DC area is home to more working parents than many other US cities

The D.C. area ranks high on a list of cities with the fewest stay-at-home parents, adding to the challenges local families face as many schools reopen virtually and parents must juggle work and child care.

Stay-at-home mothers and fathers account for less than 20% of parents in the U.S., according to the Pew Research Center.

That means over 80% of parents in the country worked either full- or part-time in 2016 (the most recent year available), according to the report.

And a recent analysis by Smartest Dollar — a California-based company that reviews financial products and services — found that D.C., Maryland and Virginia are home to a high number of working parents.

Among cities in large metro areas (1 million people or more) that have the most full-time working parents, the area comprising D.C. and Arlington and Alexandria, in Virginia, together came in at No. 8 on Smartest Dollar’s list, also based on 2018 census data.

The three cities are home to 175,000 married-couple households where both parents work, and nearly 64,000 households with a single parent who works.

In all, 47% of households in D.C., Arlington and Alexandria lack a stay-at-home parent to watch their children, according to the analysis.

Richmond, Virginia, came in at No. 3 on the list, with nearly 34,000 married households where both parents work and more than 15,000 households with a single working parent.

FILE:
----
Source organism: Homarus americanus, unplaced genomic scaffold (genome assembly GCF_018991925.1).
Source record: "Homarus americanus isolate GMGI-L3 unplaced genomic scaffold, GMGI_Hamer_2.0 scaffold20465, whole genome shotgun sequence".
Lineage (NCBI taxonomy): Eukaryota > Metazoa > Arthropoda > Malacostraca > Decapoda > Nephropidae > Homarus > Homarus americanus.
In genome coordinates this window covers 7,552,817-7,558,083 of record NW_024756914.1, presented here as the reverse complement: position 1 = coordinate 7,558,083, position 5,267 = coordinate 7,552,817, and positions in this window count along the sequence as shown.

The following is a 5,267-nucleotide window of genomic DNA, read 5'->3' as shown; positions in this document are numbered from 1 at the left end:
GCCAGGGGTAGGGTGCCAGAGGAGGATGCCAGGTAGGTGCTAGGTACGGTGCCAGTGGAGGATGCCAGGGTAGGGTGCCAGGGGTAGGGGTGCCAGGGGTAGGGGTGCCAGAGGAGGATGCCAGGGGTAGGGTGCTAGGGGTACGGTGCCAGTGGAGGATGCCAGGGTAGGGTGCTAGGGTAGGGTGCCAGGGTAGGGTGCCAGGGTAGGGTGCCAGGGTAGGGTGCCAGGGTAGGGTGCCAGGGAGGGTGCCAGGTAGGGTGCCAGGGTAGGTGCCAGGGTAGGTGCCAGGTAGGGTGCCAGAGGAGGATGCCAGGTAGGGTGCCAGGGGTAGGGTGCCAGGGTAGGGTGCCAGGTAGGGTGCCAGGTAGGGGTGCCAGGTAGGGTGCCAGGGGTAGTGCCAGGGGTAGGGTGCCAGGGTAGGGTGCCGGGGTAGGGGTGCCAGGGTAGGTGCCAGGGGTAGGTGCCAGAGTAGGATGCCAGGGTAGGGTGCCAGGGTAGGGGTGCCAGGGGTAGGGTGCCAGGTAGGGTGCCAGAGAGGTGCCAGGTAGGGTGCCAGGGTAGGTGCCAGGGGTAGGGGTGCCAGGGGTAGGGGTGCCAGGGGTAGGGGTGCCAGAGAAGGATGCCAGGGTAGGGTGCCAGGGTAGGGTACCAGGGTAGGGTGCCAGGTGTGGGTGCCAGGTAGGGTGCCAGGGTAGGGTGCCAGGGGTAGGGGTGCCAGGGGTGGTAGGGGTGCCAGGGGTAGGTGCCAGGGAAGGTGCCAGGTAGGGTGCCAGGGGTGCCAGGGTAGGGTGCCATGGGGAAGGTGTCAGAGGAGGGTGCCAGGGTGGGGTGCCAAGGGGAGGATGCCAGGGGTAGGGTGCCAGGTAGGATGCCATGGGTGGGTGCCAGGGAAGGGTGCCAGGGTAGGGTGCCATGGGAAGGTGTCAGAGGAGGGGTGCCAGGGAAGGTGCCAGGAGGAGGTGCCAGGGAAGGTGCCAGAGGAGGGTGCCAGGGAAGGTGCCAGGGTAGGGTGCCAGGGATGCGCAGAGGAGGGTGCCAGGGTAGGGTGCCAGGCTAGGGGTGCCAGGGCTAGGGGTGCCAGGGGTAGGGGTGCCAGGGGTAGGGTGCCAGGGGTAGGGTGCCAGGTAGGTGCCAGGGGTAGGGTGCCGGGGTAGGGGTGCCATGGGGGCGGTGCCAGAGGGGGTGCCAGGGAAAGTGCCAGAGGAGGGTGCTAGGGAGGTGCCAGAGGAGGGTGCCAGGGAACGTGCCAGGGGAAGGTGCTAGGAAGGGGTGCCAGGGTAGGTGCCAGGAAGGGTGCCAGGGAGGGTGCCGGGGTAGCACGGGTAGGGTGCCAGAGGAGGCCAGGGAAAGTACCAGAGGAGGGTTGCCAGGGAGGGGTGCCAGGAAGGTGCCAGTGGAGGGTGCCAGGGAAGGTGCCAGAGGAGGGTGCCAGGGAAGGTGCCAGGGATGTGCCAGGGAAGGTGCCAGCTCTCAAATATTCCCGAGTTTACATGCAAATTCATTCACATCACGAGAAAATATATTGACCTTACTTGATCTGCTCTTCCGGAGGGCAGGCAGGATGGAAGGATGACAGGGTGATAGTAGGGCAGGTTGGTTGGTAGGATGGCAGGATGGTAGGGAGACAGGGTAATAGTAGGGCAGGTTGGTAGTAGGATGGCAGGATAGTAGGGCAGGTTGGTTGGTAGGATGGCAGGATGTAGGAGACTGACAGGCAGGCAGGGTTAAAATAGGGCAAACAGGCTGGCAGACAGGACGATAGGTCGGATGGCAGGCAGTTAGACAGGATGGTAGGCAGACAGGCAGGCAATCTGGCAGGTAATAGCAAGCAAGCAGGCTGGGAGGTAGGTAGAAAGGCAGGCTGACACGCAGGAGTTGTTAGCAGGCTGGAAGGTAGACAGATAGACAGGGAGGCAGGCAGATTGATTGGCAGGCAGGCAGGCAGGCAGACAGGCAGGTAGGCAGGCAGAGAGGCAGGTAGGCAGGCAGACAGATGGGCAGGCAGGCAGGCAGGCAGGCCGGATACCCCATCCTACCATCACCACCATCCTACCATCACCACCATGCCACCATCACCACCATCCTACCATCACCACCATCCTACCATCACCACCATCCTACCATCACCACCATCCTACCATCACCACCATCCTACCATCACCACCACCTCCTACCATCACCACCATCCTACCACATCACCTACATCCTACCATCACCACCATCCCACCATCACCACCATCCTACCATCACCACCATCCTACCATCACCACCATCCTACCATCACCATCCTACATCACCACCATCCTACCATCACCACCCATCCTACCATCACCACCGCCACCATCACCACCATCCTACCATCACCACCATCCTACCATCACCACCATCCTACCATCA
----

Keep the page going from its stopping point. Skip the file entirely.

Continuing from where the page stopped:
Richmond’s share of households without a stay-at-home parent stood at 48.5%.

And the cities of Baltimore, Columbia and Towson, in Maryland, took the No. 2 spot, with nearly half of households lacking a stay-at-home parent.

St. Louis, Missouri, took the top spot: Its share of households without a stay-at-home parent was 52%.

To calculate the metro areas with the most full-time working parents, researchers at Smartest Dollar analyzed data from the U.S. Census Bureau’s 2018 American Community Survey Public Use Microdata Sample.

The researchers ranked areas according to the share of households with children under 14 that potentially lack a parent to supervise their children (defined as either both parents working full-time in two-parent families, or one parent working full-time in single-parent families).

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